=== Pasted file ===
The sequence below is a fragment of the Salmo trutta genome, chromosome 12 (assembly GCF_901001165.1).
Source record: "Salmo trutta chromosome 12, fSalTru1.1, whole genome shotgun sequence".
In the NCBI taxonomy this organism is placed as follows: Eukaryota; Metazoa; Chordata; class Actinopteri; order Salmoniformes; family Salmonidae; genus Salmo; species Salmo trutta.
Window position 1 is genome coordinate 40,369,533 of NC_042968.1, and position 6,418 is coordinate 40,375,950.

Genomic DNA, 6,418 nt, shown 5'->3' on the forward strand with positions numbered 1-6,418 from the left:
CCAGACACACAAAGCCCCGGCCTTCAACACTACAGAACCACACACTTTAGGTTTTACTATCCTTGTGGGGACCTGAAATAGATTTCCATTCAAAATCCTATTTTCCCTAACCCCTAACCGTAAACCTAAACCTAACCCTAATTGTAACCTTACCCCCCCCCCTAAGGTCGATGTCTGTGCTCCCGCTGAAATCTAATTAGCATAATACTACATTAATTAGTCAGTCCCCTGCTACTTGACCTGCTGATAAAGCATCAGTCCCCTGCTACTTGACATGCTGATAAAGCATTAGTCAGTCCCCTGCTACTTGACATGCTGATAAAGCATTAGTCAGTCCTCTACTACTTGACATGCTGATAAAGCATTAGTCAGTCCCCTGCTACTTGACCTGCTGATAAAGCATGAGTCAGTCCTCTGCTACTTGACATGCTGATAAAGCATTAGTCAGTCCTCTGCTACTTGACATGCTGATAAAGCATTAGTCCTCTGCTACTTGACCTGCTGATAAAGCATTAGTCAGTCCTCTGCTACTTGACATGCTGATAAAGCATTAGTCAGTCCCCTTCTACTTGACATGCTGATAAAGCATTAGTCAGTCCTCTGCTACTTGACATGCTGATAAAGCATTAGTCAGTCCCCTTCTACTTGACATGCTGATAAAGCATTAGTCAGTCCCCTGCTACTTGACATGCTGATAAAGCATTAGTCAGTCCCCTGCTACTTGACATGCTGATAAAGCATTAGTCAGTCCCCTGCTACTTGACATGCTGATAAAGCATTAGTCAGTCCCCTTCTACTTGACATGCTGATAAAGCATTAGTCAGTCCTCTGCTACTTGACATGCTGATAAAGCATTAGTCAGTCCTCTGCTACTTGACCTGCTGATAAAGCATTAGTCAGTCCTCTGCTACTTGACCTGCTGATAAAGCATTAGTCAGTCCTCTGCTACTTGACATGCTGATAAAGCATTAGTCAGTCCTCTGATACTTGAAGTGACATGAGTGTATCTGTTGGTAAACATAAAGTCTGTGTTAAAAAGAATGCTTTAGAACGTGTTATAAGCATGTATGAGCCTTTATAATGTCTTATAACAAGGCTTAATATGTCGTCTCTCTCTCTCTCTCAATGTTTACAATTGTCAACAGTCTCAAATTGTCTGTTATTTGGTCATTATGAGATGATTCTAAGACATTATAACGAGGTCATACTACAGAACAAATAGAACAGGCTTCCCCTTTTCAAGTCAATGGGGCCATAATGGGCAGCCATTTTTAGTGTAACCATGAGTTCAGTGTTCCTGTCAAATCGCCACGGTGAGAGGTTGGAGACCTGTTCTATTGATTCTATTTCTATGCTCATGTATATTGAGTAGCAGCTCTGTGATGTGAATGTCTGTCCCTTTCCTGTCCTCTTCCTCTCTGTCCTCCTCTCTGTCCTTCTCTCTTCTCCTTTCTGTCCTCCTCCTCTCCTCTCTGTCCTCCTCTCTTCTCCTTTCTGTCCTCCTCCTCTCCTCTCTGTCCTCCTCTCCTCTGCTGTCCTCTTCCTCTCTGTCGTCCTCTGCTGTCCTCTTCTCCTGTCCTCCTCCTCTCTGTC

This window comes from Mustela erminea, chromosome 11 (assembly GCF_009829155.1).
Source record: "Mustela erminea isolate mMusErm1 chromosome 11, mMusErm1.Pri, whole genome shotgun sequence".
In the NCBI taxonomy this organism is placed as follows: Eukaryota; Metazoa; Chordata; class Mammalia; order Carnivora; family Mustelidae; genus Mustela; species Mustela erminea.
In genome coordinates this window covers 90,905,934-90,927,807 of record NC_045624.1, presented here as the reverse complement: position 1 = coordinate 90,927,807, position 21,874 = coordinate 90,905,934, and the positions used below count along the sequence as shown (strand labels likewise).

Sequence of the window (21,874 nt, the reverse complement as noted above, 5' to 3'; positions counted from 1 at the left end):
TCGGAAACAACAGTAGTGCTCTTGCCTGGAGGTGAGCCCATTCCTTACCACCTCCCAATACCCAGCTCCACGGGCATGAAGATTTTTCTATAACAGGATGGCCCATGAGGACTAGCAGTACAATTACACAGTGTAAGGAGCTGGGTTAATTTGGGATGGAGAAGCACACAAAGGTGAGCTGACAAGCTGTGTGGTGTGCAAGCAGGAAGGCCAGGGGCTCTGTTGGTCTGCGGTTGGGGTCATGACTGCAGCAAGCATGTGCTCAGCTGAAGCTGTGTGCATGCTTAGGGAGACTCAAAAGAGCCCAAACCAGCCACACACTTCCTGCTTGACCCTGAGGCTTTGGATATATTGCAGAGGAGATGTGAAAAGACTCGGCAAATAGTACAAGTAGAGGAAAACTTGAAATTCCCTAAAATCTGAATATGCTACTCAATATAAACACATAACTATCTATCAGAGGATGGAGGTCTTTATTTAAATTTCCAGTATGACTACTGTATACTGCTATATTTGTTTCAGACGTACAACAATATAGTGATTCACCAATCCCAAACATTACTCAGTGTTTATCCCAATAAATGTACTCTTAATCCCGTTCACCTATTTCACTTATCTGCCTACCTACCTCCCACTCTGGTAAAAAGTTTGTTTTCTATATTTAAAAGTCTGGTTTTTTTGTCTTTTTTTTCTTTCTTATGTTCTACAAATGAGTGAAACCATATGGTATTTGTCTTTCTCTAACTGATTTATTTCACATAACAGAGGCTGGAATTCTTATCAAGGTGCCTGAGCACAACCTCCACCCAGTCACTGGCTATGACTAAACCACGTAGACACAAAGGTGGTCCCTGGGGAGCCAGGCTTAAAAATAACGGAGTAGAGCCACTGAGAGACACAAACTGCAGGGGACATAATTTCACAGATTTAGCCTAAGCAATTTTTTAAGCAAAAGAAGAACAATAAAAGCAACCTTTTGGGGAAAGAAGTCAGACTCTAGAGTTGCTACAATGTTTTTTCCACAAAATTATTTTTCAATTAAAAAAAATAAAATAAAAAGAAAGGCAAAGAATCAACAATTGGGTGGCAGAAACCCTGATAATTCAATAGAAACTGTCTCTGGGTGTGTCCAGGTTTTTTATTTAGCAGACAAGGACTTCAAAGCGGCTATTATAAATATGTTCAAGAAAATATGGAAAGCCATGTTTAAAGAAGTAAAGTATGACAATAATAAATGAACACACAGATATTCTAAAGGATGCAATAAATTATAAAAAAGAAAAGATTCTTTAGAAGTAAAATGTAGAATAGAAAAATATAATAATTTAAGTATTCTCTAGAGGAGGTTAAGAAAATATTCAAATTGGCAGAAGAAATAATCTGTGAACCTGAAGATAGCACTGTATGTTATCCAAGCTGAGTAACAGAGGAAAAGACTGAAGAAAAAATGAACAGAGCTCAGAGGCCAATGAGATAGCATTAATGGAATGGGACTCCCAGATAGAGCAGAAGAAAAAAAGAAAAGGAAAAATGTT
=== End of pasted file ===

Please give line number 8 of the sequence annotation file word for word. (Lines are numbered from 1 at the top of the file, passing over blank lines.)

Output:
Source record: "Mustela erminea isolate mMusErm1 chromosome 11, mMusErm1.Pri, whole genome shotgun sequence".